African nations criticise push to fast-track deep-sea mining talks

July 28, 2021

An aerial view shows wooden pontoons equipped to dredge the seabed for deposits of tin ore off the coast of Toboali, on the southern shores of the island of Bangka, Indonesia, May 1, 2021. Picture taken with a drone. REUTERS/Willy Kurniawan/File Photo


African countries, many of which are heavily reliant on mining, have criticised a move by the tiny Pacific island nation of Nauru to fast-track international negotiations over deep-sea mining, an industry that could hurt their economies.

Nauru last month set a two-year deadline for rules governing deep-sea mining in international waters to be finalised. Nauru triggered the so-called “two-year rule”, which allows for a mining plan to be approved after two years under whatever rules are in place at that time. read more 

The task of agreeing on regulations by mid-2023 is “seemingly insurmountable” as the global pandemic constrains countries’ ability to negotiate, the African Group said in a letter to the Council of the International Seabed Authority, a U.N. body tasked with drawing up regulations for the new industry.

The ISA said meetings of the Council are expected to resume “before the end of the year”. Nauru’s ambassador to the ISA did not immediately reply to a request for comment.

The African Group, one of several regional groupings at the ISA, represents 47 nations including the world’s top producers of manganese and cobalt – South Africa and Democratic Republic of Congo, respectively.

Those countries’ economies, along with many others in Africa, rely heavily on mining and could be negatively impacted by mining of seabed rocks called “polymetallic nodules” that contain manganese, copper, nickel, and cobalt.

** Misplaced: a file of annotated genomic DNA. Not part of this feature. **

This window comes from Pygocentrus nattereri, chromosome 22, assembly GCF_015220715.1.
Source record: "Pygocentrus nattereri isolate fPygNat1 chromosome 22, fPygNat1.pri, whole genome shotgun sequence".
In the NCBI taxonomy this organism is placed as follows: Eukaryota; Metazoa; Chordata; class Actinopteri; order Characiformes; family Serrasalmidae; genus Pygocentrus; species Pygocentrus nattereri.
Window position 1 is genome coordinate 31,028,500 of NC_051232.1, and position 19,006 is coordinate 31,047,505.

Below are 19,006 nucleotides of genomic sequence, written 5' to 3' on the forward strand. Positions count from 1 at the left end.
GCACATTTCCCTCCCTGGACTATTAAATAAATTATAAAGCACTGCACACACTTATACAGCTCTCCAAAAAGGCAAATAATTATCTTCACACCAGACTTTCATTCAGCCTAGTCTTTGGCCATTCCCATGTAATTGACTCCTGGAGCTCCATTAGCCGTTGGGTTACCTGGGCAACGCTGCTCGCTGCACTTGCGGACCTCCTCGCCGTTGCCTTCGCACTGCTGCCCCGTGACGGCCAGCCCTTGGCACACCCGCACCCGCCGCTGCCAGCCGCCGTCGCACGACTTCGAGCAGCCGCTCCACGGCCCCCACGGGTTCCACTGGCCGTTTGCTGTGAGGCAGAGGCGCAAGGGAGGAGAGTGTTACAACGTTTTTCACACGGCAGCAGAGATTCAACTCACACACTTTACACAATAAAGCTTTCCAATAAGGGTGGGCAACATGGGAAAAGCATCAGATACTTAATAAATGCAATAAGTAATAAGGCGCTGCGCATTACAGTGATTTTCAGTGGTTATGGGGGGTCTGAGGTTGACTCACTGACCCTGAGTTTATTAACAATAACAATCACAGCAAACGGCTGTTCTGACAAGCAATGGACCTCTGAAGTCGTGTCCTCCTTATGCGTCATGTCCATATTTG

The nodules are typically composed of 28.4% manganese, 1.3% nickel, 1.1% copper and 0.2% cobalt, according to research house CRU.

In the letter, the African Group said a prerequisite for any seabed mining “is a financial regime that properly compensates humanity for its resources and land-based miners for their losses.”

Under the United Nations Convention of the Law of the Sea (UNCLOS), resources in international waters are the common heritage of mankind, and revenues from those resources must be shared among all countries.

In a 2019 report to the ISA, the Massachusetts Institute of Technology (MIT) said it assumed most revenues taken in by the ISA from seabed mining would go to mining-dependent developing countries to compensate them for the impact on their economies.

Most countries vulnerable to competition from seabed minerals are in Africa, a May 2020 study commissioned by the Secretariat of the ISA found, with Congo, Gabon, Madagascar, and Zambia especially likely to be impacted.

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